If Domingo manages to convey Loris’s many emotions, this ability is significantly less so with Angela Gheorghiu as Fedora. She is very much a lyric soprano who, although having sung the heavier role of Tosca since this recording as well as the lyric coloratura of Verdi’s Violetta in La Traviata, simply lacks the required variety of tonal colour and vocal heft. In act one there is some lovely singing, particularly as she finishes her brief Son gente risoluta (CD 1 Tr. 5) with a lovely diminuendo. But when the going gets tough for Fedora in act three (CD 2 Trs. 1-6) the above shortcomings show through, and, with those qualities lacking, the ability to convey the drama of the story and the desperation of Fedora is absent. Mirella Freni, alongside Domingo in the 1993 DVD recording from La Scala (see review) was in her fifty-eighth year with performances of Aida and Leonora in La Forza del Destino behind her and with their pension secured if she had not had the voice for it. Elsewhere the singing of Fabio Maria Capitanucci as De Siriex is easy on the ear with Nino Machaidze as Olga less so.

The principle of verismo was the portrayal of real life situations, the more contemporary the better. The action in this opera starts in 1881/2 in St. Petersburg and fits the verismo concept like a glove. Whilst pre-dating Puccini’s Tosca by two years it too is based on a play by Sardou. The melodramatic plot starts in act one (CD 1 Trs. 1-6) with a murder in St. Petersburg of Fedora’s fiancé Vladimir. In act 2 (CD 1 Trs. 7-17) the scene has moved to Paris where Fedora, still pursuing the murderer of her fiancé, has tracked down Loris who she believes responsible. He admits the killing, but insists he can prove his innocence. Fedora draws up a list of names for the police including Loris’s name and that of his brother. Loris later convinces Fedora that the death followed Vladimir seducing his wife. Fedora believes him and in a passionate duet the two confess their love for one another. Act 3 (CD 2 Trs. 1-6) is set in Fedora’s villa in the Bernese Oberland. She and Loris are living together contentedly until he discovers that his brother was arrested thanks to an earlier denunciation by a Russian woman, and that he drowned in his cell when the nearby river overflowed. Worse, the shock had caused the death of Loris’s mother. Loris realises that Fedora was the Russian woman concerned with the original denunciation. Fedora seeing no way out takes poison and dies in Loris’s arms.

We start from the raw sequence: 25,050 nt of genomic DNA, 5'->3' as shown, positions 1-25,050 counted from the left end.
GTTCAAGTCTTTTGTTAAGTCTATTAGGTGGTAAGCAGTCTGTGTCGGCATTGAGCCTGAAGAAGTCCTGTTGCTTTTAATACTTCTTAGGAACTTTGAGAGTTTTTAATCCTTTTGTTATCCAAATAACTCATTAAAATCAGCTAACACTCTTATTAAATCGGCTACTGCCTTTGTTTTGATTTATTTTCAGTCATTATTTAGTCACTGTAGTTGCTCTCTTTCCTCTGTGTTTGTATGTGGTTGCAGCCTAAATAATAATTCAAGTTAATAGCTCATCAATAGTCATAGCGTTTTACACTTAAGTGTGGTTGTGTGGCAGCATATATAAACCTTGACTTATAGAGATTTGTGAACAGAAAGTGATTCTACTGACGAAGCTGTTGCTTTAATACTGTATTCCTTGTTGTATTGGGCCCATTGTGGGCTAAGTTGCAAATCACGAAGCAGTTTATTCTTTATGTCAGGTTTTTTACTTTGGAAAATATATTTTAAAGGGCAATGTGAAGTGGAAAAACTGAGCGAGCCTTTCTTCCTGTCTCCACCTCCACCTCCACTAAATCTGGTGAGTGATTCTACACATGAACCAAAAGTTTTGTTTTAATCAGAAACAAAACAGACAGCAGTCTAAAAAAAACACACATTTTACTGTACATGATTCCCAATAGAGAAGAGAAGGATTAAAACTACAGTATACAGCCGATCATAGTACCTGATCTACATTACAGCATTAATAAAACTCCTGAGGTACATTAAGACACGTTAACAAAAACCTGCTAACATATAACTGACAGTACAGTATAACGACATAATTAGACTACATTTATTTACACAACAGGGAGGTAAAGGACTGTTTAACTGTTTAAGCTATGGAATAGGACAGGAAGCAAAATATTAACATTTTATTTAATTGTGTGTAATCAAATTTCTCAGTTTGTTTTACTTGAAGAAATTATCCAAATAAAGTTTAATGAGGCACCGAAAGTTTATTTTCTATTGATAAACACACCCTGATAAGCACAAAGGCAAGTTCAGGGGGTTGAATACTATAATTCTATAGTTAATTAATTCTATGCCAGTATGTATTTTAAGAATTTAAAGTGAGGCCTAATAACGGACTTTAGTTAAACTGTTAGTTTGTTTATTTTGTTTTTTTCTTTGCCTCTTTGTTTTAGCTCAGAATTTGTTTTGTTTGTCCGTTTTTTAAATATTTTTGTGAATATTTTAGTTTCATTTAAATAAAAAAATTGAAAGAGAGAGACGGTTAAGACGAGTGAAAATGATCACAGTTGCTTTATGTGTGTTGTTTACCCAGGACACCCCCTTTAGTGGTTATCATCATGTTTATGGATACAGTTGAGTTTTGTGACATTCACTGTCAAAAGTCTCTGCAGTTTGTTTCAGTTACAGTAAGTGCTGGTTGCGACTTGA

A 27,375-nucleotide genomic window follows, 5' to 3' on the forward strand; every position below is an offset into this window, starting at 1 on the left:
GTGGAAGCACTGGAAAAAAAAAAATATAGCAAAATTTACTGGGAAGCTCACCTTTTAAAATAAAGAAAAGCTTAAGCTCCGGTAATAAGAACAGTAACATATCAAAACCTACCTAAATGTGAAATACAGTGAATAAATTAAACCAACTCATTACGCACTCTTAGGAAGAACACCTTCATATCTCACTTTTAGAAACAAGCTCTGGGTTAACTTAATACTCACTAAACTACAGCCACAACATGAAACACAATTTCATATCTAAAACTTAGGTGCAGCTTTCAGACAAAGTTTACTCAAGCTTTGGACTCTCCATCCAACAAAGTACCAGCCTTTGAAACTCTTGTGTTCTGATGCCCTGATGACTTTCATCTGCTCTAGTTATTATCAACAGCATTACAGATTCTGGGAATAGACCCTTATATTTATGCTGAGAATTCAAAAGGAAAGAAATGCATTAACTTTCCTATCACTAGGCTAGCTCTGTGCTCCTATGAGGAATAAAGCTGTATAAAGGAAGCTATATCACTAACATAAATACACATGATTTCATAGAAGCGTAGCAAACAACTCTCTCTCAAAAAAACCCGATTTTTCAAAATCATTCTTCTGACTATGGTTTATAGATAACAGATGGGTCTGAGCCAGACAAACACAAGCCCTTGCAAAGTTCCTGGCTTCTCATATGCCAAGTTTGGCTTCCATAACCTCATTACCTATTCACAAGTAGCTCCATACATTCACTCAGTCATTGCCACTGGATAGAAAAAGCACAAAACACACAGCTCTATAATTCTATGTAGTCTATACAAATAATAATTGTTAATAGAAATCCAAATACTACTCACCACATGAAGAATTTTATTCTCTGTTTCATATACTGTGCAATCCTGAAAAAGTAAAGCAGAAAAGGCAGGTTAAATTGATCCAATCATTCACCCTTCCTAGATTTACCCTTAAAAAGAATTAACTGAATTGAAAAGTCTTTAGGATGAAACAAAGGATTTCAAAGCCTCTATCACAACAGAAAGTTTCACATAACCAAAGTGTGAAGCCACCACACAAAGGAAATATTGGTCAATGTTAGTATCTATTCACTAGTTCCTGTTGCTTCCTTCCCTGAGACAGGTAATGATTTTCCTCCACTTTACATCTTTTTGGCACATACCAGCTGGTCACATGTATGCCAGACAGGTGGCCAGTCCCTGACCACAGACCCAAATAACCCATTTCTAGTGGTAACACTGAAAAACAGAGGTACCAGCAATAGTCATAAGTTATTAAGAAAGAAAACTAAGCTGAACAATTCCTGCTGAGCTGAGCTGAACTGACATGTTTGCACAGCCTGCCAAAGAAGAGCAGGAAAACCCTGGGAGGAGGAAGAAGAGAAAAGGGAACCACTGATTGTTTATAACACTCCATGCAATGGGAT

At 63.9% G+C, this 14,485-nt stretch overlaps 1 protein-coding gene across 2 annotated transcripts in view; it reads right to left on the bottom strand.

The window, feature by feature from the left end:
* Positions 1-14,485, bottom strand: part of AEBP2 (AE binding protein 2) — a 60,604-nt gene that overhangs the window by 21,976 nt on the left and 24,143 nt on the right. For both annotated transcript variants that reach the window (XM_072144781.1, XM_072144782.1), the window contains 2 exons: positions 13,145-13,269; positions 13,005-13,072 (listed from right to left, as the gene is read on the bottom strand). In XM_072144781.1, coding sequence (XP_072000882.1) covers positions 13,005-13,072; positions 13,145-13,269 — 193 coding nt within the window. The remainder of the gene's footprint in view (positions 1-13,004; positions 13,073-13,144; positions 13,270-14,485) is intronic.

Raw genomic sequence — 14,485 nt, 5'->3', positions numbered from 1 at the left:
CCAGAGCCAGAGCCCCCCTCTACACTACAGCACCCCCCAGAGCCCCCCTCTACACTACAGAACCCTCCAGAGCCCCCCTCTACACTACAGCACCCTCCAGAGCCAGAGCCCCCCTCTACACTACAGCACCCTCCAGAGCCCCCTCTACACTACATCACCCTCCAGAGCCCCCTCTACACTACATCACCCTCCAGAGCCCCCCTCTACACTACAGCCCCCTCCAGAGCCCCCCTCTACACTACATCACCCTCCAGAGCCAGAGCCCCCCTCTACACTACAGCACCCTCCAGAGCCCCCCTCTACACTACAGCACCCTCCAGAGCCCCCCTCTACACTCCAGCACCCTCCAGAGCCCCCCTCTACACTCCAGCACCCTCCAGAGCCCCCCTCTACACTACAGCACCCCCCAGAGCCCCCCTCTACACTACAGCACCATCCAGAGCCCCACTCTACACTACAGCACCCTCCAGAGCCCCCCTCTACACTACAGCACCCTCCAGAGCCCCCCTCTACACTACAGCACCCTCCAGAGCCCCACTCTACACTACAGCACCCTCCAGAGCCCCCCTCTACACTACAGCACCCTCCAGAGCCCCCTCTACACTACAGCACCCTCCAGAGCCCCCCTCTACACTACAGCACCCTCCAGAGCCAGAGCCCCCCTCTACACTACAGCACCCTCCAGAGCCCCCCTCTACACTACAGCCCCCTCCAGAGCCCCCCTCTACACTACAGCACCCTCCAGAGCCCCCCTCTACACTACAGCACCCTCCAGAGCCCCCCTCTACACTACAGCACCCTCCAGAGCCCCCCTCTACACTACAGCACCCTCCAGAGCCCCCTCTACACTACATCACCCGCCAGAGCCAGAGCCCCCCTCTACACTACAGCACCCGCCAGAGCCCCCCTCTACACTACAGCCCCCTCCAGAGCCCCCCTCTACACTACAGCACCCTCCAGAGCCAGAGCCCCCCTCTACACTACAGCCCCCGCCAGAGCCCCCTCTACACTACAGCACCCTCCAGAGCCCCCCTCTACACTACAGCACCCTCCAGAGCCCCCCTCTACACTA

Domingo surely seeks to emulate Caruso by leaving an unparalleled discography, in his case of complete operas not just arias. It was therefore inevitable that he would want to leave a studio performance of a work that has, from time to time, featured in his stage repertoire. Fair enough, although his studio discography and extensive recordings of live staging is never likely to be repeated. That said, an audio release of the La Scala performance of this opera with Mirella Freni in the name part would have served him better.

Alberto Veronesi on the rostrum is an excellent accompanist, the orchestral interlude of act two being a good example (CD 1 Tr. 13) of his skills. There is a brief essay, a good synopsis and full libretto, all with translations in English, French and German.

Robert J Farr